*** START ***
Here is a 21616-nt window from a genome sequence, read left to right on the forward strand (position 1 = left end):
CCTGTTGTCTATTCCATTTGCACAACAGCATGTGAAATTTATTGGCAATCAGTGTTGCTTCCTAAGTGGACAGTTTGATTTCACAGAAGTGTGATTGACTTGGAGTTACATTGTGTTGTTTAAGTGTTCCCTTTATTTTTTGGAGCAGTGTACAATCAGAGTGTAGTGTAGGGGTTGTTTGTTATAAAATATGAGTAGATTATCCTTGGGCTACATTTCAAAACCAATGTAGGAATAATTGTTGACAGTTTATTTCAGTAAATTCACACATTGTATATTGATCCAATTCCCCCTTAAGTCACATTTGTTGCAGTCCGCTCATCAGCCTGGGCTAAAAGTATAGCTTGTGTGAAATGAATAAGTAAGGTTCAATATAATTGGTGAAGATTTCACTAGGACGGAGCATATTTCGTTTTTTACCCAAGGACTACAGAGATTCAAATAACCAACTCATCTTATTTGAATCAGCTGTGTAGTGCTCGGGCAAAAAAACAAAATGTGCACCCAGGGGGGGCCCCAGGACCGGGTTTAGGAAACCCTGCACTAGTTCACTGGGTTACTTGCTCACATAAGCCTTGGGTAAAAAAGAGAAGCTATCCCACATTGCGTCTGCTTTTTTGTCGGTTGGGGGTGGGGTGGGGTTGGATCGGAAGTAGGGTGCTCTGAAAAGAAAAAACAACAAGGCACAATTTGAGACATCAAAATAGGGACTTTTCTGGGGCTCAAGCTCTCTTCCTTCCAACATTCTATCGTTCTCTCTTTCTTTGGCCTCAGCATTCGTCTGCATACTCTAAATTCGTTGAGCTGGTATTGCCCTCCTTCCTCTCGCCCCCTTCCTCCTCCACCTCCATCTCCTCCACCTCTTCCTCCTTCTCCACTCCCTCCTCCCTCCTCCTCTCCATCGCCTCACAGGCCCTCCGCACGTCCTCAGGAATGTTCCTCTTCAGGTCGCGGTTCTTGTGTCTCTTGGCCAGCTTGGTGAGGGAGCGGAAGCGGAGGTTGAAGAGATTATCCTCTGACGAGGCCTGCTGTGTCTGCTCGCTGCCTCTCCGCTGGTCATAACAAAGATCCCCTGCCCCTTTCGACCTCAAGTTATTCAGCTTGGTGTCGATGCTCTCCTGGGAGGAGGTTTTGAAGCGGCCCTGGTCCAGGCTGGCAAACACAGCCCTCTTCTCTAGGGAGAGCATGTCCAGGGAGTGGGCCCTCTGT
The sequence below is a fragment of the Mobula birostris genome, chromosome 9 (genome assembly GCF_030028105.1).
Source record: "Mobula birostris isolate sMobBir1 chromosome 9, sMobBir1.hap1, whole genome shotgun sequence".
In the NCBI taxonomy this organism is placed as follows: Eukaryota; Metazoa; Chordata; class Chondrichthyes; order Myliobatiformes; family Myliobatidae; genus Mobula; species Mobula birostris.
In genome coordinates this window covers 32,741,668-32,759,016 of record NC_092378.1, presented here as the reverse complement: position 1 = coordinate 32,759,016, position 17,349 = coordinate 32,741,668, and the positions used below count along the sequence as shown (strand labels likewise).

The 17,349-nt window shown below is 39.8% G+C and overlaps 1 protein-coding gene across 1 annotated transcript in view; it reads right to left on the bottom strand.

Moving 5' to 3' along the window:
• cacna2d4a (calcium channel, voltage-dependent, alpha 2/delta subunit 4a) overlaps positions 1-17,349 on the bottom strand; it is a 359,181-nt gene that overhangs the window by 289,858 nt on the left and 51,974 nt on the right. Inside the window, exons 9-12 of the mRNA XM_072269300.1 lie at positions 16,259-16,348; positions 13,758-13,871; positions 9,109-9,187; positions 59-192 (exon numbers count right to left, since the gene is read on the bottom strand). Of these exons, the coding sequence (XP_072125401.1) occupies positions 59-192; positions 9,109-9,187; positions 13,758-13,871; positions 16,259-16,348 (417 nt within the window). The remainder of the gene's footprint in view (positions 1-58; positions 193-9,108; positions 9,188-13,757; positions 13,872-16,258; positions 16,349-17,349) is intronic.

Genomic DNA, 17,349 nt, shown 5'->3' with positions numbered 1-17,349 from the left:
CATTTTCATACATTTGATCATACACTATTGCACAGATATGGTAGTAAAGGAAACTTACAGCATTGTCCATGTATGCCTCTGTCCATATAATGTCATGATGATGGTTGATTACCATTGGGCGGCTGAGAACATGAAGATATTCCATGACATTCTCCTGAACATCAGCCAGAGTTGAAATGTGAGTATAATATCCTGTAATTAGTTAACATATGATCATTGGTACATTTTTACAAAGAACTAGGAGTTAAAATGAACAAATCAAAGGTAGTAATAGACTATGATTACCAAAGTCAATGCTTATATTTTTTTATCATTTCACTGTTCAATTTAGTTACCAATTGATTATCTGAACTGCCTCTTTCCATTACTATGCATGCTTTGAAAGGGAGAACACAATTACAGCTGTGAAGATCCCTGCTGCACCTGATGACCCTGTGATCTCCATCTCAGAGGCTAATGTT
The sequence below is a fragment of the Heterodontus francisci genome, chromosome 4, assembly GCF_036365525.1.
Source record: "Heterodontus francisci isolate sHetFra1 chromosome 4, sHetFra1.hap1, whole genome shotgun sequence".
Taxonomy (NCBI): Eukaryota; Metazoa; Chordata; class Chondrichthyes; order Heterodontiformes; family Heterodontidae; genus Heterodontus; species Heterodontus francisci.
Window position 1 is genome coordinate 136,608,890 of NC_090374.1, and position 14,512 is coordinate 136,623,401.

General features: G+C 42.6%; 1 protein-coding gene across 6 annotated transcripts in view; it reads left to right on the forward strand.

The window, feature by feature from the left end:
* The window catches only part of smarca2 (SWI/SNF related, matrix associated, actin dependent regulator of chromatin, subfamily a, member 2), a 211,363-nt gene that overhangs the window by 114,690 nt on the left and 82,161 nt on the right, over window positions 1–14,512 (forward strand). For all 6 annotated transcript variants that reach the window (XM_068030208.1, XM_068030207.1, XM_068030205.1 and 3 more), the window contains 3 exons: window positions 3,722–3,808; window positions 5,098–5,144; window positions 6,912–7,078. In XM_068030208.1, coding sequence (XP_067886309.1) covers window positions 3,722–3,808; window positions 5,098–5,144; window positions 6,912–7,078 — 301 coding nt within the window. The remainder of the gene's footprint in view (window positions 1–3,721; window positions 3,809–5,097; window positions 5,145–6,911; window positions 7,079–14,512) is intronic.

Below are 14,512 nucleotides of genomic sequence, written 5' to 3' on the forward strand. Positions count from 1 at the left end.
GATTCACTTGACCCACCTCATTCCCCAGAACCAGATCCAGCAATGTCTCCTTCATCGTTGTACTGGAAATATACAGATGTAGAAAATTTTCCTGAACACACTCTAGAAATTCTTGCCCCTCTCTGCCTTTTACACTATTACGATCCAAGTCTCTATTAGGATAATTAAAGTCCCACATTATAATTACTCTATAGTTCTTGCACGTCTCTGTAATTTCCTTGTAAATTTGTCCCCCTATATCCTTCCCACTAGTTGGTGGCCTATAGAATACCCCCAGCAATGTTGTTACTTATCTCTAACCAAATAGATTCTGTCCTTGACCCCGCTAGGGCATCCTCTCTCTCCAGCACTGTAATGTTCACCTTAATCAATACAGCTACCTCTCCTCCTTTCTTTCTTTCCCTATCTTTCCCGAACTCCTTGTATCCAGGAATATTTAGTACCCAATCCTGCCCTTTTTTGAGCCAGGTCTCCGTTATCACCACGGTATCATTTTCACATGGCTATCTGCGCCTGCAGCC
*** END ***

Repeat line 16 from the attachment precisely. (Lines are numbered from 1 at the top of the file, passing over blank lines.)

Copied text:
General features: G+C 42.6%; 1 protein-coding gene across 6 annotated transcripts in view; it reads left to right on the forward strand.